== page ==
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Larry Thomas

Los Angeles port shutdown could spell trouble for shippers

LOS ANGELES — A walkout by a small clerks union has all but shut down the big California ports of Los Angeles and Long Beach, making furniture importers nervous about potential delays in shipments.

The walkout began Wednesday at a single terminal, but has spread to 10 of the 14 terminals at the two ports as unionized dockworkers and truckers are honoring the clerks' union picket lines.

"If this does not end quickly, we could be in for a long haul, and it could spread to other ports and terminals," said Chad Rosenberg, president of American Global Logistics. "If it goes past this weekend, there could be a large backup (of freight)."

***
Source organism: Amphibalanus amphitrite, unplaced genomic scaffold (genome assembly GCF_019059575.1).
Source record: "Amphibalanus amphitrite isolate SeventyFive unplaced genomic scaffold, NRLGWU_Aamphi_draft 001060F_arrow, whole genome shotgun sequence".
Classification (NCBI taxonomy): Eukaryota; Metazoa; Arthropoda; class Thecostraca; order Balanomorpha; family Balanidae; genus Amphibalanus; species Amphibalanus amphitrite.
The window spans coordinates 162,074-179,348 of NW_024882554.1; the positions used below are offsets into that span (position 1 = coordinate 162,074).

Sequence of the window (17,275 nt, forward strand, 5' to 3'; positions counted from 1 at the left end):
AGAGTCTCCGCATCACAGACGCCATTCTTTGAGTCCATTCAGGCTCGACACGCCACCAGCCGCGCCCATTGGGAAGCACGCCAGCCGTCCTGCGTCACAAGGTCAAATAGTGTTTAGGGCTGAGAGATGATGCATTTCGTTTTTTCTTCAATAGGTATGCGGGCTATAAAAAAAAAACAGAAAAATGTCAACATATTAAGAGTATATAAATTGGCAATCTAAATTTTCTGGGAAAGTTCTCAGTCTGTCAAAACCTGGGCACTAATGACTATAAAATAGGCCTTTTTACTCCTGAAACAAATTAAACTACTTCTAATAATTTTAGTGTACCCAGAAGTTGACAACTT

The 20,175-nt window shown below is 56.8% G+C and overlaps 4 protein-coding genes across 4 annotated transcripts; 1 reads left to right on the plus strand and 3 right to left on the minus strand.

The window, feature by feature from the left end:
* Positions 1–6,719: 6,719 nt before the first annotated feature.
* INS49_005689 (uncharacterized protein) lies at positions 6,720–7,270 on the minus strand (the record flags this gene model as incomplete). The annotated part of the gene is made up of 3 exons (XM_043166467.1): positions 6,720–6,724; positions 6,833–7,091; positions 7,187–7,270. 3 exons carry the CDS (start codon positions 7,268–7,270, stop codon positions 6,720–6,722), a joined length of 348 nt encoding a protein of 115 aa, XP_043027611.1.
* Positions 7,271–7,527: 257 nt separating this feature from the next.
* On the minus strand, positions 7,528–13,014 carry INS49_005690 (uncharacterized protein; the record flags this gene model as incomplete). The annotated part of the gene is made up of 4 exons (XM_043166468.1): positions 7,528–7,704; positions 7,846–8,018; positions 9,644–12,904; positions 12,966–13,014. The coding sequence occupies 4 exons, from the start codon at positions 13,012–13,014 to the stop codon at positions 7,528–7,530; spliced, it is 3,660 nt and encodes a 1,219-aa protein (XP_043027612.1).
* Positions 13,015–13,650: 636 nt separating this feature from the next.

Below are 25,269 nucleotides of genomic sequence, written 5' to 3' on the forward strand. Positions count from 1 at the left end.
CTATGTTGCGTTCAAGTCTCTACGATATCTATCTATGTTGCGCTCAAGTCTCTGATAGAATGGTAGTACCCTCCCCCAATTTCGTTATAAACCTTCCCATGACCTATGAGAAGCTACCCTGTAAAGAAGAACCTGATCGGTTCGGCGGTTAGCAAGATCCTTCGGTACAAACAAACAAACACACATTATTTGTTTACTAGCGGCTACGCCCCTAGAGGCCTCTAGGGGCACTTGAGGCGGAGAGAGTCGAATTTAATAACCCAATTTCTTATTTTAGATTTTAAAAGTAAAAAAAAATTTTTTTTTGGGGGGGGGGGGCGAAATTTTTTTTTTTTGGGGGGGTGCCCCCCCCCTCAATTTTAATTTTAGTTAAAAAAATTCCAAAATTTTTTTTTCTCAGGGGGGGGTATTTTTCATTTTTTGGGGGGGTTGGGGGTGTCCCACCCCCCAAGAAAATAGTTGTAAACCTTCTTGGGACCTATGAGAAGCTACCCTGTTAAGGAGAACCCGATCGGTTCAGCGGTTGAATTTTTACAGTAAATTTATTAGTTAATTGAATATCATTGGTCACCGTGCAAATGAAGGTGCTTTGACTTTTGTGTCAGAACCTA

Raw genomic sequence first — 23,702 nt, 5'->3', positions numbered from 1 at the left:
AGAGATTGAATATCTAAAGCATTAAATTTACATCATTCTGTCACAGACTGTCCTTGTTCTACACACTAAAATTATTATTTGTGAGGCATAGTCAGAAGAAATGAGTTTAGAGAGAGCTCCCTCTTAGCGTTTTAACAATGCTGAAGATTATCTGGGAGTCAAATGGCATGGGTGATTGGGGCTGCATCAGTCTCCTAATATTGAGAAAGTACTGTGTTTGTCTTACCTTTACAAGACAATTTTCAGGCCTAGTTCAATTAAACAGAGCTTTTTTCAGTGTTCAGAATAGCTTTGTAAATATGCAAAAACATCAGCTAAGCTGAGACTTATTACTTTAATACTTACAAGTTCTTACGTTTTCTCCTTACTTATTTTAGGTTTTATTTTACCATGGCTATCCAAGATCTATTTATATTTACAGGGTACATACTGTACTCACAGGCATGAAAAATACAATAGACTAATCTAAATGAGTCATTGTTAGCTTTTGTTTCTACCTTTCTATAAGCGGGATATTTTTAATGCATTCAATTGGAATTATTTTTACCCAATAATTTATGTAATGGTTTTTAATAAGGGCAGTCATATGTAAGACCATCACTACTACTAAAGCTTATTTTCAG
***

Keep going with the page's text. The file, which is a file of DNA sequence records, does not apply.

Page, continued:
Bill Smith, vice president of sales and marketing at Globe Express Services, said most of his company's furniture industry customers have a reasonably good supply of inventory because they stocked up in September in anticipation of a possible strike by East Coast dockworkers.

However, a West Coast port shutdown could create problems fairly quickly, he cautioned, noting that two large cargo ships already have been diverted from Los Angeles to other ports since the walkout began.

"A two-day event becomes a two-week problem," Smith said. "It creates all kinds of headaches for shippers and freight forwarders."

Click here to read a Los Angeles Times story about the shutdown.

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